- These guys were totally livid that the neighborhood bar wasnt going to show the college football game between the Spartans and the Trojans ...
Carmike 10, Chapel Hills 15, Cinemark 16, Cinemark 16 IMAX, Tinseltown
Here's the thing about shallow exercises in style: They've gotten an unnecessarily bad rap. Critics, en masse, seem to have grown incapable of recognizing when something succeeds on a purely surface level.
Look at Sin City, the 2005 film interpretation of the Frank Miller graphic novel series, by Miller and co-director Robert Rodriguez. It offered absolutely nothing of redeeming social value. It was an experiment in re-creating the language of panel-art literature for the screen. And a lot of the time, it was pretty freaking awesome.
Director Zack Snyder's adaptation of Miller's 1998 comic series 300 cribs much of the same sensibility. Yet it also appears to be trying way too hard to be about something and ends up letting pretentiousness smother its cool.
Miller took as his starting point the 480 B.C. Battle of Thermopylae, when an invading Persian army threatened Greece with enslavement. Leonidas (Gerard Butler), king of the battle-tested Spartans, wants to lead his army to head off the assault, but an oracle's proclamation forbids him from taking the entire force. Instead, he leads a mere 300 men to a narrow mountain pass near the Persian staging area, where joined by another small band of troops from the neighboring Arcadians he plans to use the restrictive terrain to negate the Persians' massive manpower advantage.
With Frank Miller serving as executive producer, Snyder embraces the Sin City blueprint for satisfying the comic-book audience base. The color palette becomes part of the film's personality, with Sin City's black-and-white replaced by an omnipresent bronze tint. Actors are set against backgrounds largely created by computers, lending every scene a surreal quality; grotesque characters like the tragic, traitorous hunchback Ephialtes (Andrew Tiernan) are vividly realized. And most significantly, shots from the film are set up to mimic Miller's drawings almost down to the last brushstroke.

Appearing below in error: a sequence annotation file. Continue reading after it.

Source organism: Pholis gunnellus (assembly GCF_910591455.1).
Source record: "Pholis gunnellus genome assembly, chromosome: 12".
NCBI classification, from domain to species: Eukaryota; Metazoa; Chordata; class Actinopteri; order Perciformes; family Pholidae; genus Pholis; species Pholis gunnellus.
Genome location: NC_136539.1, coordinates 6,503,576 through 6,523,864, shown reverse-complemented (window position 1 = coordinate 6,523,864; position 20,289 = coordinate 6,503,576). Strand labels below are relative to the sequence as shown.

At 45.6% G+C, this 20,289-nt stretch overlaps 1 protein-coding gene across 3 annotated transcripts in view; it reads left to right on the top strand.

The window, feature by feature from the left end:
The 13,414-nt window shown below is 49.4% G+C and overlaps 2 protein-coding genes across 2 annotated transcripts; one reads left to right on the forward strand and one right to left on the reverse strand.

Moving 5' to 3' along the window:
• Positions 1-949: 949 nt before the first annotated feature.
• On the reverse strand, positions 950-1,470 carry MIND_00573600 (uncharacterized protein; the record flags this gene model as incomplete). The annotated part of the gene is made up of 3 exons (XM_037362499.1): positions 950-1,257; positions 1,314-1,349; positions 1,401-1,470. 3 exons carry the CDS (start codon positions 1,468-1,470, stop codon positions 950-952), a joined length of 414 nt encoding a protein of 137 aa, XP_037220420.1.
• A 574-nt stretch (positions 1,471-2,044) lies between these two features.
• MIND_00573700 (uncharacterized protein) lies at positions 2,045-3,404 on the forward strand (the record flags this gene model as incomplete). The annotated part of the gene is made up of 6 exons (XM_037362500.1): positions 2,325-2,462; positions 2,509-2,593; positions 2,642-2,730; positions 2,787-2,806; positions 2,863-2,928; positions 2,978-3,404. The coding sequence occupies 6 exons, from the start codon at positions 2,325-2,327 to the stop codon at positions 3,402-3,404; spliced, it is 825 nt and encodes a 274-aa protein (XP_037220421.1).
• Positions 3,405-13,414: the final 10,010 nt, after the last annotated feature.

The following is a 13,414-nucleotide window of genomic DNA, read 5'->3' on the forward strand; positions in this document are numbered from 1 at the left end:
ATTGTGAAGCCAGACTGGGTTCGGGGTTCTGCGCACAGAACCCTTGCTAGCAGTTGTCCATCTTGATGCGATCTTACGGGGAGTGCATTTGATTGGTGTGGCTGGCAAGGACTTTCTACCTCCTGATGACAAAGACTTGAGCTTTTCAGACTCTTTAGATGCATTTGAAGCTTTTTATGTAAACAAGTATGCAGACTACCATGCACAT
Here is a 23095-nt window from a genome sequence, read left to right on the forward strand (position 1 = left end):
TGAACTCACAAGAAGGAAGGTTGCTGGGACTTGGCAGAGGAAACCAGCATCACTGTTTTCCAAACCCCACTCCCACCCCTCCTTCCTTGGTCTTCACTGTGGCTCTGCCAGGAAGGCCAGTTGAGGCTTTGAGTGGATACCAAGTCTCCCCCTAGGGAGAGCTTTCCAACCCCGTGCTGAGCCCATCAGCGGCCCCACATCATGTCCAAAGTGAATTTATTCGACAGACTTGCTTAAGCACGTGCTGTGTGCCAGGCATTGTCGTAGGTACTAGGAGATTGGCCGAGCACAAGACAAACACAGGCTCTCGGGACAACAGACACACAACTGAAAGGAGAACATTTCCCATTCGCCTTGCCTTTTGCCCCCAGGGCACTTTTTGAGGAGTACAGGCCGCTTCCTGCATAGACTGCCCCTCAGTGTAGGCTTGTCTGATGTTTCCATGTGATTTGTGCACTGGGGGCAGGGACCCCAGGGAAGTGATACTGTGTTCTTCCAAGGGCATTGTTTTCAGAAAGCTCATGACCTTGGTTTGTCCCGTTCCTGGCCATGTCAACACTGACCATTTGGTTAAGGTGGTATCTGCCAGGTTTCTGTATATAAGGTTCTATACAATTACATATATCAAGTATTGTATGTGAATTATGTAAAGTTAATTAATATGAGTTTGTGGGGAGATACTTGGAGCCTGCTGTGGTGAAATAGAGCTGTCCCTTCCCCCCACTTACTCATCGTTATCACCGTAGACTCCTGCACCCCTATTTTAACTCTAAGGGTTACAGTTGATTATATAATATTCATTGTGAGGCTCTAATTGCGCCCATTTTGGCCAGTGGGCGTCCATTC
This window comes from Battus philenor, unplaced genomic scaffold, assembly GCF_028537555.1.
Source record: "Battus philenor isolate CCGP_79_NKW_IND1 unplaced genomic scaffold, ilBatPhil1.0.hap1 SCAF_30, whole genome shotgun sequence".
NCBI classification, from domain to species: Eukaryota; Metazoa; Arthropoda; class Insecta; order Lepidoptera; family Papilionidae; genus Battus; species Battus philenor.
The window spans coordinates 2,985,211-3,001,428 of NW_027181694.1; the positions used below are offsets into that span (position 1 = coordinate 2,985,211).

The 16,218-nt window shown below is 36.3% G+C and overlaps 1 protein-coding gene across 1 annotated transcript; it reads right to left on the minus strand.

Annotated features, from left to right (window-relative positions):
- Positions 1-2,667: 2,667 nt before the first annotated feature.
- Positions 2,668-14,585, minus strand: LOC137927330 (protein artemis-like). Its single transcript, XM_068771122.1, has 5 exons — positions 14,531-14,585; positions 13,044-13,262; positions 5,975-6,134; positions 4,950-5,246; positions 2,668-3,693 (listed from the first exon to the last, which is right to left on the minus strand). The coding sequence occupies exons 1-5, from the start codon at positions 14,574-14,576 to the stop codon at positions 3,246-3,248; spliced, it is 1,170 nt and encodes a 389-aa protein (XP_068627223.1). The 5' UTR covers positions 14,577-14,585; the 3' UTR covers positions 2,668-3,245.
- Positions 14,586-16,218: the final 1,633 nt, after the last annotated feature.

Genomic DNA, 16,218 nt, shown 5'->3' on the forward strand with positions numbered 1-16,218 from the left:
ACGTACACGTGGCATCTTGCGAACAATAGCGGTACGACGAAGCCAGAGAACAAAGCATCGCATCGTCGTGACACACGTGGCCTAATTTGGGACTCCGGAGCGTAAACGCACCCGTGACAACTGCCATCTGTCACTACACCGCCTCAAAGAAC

That's all well and good to the extent that it makes 300 a fairly distinctive viewing experience. Yet there's also a strangely static quality to Snyder's direction, as he stop-starts his way through the epic battle sequences so that individual sword thrusts and decapitations can become stand-alone tableaux. And unfortunately, that sense of striking a pose carries over to 300's thematic thrust.
The script adapted by Snyder, Kurt Johnstad and Michael Gordon finds our narrator Dilios (David Wenham) and other characters engaging in a mess of speechifying about the significance of the Spartans' valiant sacrifice. They're defending free men everywhere, we hear with an almost clockwork regularity.
"Freedom isn't free," Leonidas' queen Gorgo (Lena Headey) pronounces, unwittingly evoking the kind of jingoism mocked by song lyrics in Team America: World Police. It becomes hard not to read 300 as a rallying cry for supporting the valiant warriors who protect us from invasive influences.
But even though it starts to feel a little bit like Defending the Troop Surge: The Motion Picture, it's not the specific nature of 300's politics that proves problematic. Any kind of message-mongering would start to feel ridiculous in a movie that makes sure we get a slow-motion angle on a severed head flying through the air.
As nifty as 300 looks at times, it starts to get caught up in having something important to say, something for Snyder to talk about on the DVD commentary besides the digitized blood spatters. An exercise in style shouldn't have to feel like this much work.